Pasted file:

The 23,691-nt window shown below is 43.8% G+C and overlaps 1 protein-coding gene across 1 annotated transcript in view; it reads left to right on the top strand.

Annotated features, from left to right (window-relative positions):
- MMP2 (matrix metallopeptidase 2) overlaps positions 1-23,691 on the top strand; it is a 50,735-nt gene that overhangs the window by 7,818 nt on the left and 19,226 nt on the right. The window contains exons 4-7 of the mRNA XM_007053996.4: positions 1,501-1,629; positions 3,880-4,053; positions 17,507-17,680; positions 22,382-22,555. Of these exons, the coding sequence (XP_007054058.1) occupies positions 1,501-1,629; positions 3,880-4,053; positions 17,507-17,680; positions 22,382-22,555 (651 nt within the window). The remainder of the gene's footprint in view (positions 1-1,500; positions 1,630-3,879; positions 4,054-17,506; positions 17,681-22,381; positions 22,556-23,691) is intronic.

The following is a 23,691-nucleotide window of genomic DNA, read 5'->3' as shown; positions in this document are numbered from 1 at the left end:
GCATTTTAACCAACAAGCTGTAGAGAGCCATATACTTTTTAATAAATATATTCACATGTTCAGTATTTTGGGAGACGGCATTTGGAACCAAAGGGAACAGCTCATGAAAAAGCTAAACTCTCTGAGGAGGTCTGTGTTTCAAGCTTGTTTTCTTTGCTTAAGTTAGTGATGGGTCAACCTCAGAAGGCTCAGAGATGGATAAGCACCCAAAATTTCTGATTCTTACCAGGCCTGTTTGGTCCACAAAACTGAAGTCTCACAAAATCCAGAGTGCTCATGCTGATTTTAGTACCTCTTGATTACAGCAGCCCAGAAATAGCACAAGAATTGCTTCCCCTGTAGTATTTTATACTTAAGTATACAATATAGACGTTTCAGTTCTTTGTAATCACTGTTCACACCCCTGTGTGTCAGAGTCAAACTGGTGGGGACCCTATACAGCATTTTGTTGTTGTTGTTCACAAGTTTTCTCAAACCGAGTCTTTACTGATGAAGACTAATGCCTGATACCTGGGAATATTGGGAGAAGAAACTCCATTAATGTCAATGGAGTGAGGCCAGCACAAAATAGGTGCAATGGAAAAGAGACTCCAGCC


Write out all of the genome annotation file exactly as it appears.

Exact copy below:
The 23,691-nt window shown below is 43.8% G+C and overlaps 1 protein-coding gene across 1 annotated transcript in view; it reads left to right on the top strand.

Annotated features, from left to right (window-relative positions):
- MMP2 (matrix metallopeptidase 2) overlaps positions 1-23,691 on the top strand; it is a 50,735-nt gene that overhangs the window by 7,818 nt on the left and 19,226 nt on the right. The window contains exons 4-7 of the mRNA XM_007053996.4: positions 1,501-1,629; positions 3,880-4,053; positions 17,507-17,680; positions 22,382-22,555. Of these exons, the coding sequence (XP_007054058.1) occupies positions 1,501-1,629; positions 3,880-4,053; positions 17,507-17,680; positions 22,382-22,555 (651 nt within the window). The remainder of the gene's footprint in view (positions 1-1,500; positions 1,630-3,879; positions 4,054-17,506; positions 17,681-22,381; positions 22,556-23,691) is intronic.

The following is a 23,691-nucleotide window of genomic DNA, read 5'->3' as shown; positions in this document are numbered from 1 at the left end:
GCATTTTAACCAACAAGCTGTAGAGAGCCATATACTTTTTAATAAATATATTCACATGTTCAGTATTTTGGGAGACGGCATTTGGAACCAAAGGGAACAGCTCATGAAAAAGCTAAACTCTCTGAGGAGGTCTGTGTTTCAAGCTTGTTTTCTTTGCTTAAGTTAGTGATGGGTCAACCTCAGAAGGCTCAGAGATGGATAAGCACCCAAAATTTCTGATTCTTACCAGGCCTGTTTGGTCCACAAAACTGAAGTCTCACAAAATCCAGAGTGCTCATGCTGATTTTAGTACCTCTTGATTACAGCAGCCCAGAAATAGCACAAGAATTGCTTCCCCTGTAGTATTTTATACTTAAGTATACAATATAGACGTTTCAGTTCTTTGTAATCACTGTTCACACCCCTGTGTGTCAGAGTCAAACTGGTGGGGACCCTATACAGCATTTTGTTGTTGTTGTTCACAAGTTTTCTCAAACCGAGTCTTTACTGATGAAGACTAATGCCTGATACCTGGGAATATTGGGAGAAGAAACTCCATTAATGTCAATGGAGTGAGGCCAGCACAAAATAGGTGCAATGGAAAAGAGACTCCAGCC